Bagram attack kills US contractor, wounds nine NATO soldiers
An American contractor was killed when the Afghanistan Taliban launched a 'spectacular' assault on Bagram Air Base this morning. The Bagram attack followed Tuesday's bombing in Kabul that killed six foreign troops – and underscored the capital's vulnerability.
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UPDATED AT 1:30 EST: An American contractor died in this morning's attack on Bagram Air Base.
"One US contractor was killed, nine service members were wounded, and a building received minor damages during the attack," Bagram Media Center said on its web site, which was being updated throughout the day. "Two of the nine wounded were returned to duty, all others are currently in stable condition. The name of the deceased is being withheld pending next of kin notification."
Afghanistan Taliban militants attacked the heavily fortified American military base at Bagram early Wednesday in a clash that left at least nine NATO soldiers wounded and 11 attackers dead. It followed a separate Taliban suicide bomb attack Tuesday that killed six foreign troops in Kabul, pointing to the resiliency of the insurgency and the continued vulnerability of the capital region.
The Taliban claimed that seven suicide bombers detonated themselves at one of the entrances to the base, clearing the way for 20 Taliban fighters to enter the complex, reports The New York Times, which notes that the militia’s claims are often exaggerated. Citing an unnamed US official, the Times reports that at least 30 insurgents were involved in the attack.
The US-led International Security Assistance Force (ISAF) has been quick to deny the Taliban’s claims to have breached the base, which is a major hub of NATO operations located just 50 miles north of the capital, Kabul.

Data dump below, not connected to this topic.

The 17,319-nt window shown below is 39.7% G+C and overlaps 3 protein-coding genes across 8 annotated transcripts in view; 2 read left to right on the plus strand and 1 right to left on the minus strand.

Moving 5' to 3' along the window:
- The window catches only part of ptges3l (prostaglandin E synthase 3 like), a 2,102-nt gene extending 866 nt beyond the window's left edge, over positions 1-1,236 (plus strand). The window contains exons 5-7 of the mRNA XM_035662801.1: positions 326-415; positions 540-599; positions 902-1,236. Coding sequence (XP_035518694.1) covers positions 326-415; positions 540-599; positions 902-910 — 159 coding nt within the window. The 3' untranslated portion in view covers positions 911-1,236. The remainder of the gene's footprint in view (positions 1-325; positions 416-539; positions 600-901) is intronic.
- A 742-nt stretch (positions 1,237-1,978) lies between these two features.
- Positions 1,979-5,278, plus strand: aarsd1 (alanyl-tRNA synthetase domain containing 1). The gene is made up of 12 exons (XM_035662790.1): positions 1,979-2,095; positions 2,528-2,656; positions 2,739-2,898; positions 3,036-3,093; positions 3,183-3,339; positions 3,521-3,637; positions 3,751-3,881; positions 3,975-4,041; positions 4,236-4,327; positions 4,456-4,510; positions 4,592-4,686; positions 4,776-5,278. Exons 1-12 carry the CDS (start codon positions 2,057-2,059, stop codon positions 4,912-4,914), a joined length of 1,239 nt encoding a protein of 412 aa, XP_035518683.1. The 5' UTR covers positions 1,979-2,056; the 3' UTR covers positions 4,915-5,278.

“Though it is clear the enemy intended a spectacular event here at BAF, they were unable to breach the perimeter and unable to detonate their suicide vests,” military spokesman Lt. Col. Clarence Counts Jr. noted in a prepared statement on the ISAF website. “The quick defensive reaction by the Bagram security forces likely saved a lot of lives.”
Bagram press officer Maj. Virginia McCabe also cast doubt on claims that suicide bombers had been involved. "We know there are claims of suicide bombers but we are not aware of it at this time," McCabe told Al Jazeera.
AFP interviewed eyewitnesses to the attack from a neighboring village who described a confusing early morning battle involving suicide bombers and US helicopter gunships:
The group of insurgents launched their attack at dawn, according to witnesses in Nawdeh village next to Bagram airfield who said they were forced awake by US military helicopters and the sounds of gunfire.
"It was around 4:00 or 4:30 am," said Zemarai Malikzada, in his 30s. "I saw American helicopters flying overhead, they were firing down and the terrorists were firing at them from there," he said pointing to vineyards.
Ahmad Jawad, a farmer who sets out for work before the sun rises and the temperatures climb, said he saw a man wearing a suicide vest. "I saw one of them. I went towards him. He showed me his bombs on his chest. I ran away. He ran towards those vineyards. Police and the Americans followed him then he exploded, right in there," he said, pointing to a vine about 80 yards from the paved road.
The Bagram attack comes just one day after a suicide car bomber hit a NATO convoy in Kabul’s rush hour traffic, killing six foreign troops – five Americans and one Canadian – as well as 12 Afghan civilians. It was the deadliest attack on NATO forces inside the capital since September and may be the start of a new Taliban spring offensive against the government, foreign forces, and diplomats in Afghanistan in response to NATO plans for an operation against the group's southern stronghold of Kandahar, according to Reuters.
"The Taliban are trying to show their reaction to the expected plan of NATO's operation in Kandahar in coming weeks," Noor Ul-Haq Ulomi, a former general during the communist regime of the 1980s, told Reuters. "[They] want to show ahead of it that they are strong as before and even getting stronger ... They want to show that with their small groups they are able to conduct organised attacks on NATO forces in Kabul and on their base in Bagram."
Kabul is in many ways the least friendly environment for the Taliban: it's the seat of the Afghan national government, home to scores of foreign military and development officials, and predominantly ethnic Tajik while the country as a whole – and the Taliban movement – are mainly Pashtun.
The Atlantic's Max Fisher writes that Tuesday’s assault demonstrates the Taliban’s resilience nine years after the US-led invasion. “That the Taliban were able to recruit within Kabul and to prepare, plan, and execute such a major attack in the city demonstrates that the group maintains access to even the least Taliban-friendly corners of Afghanistan,” Mr. Fisher says.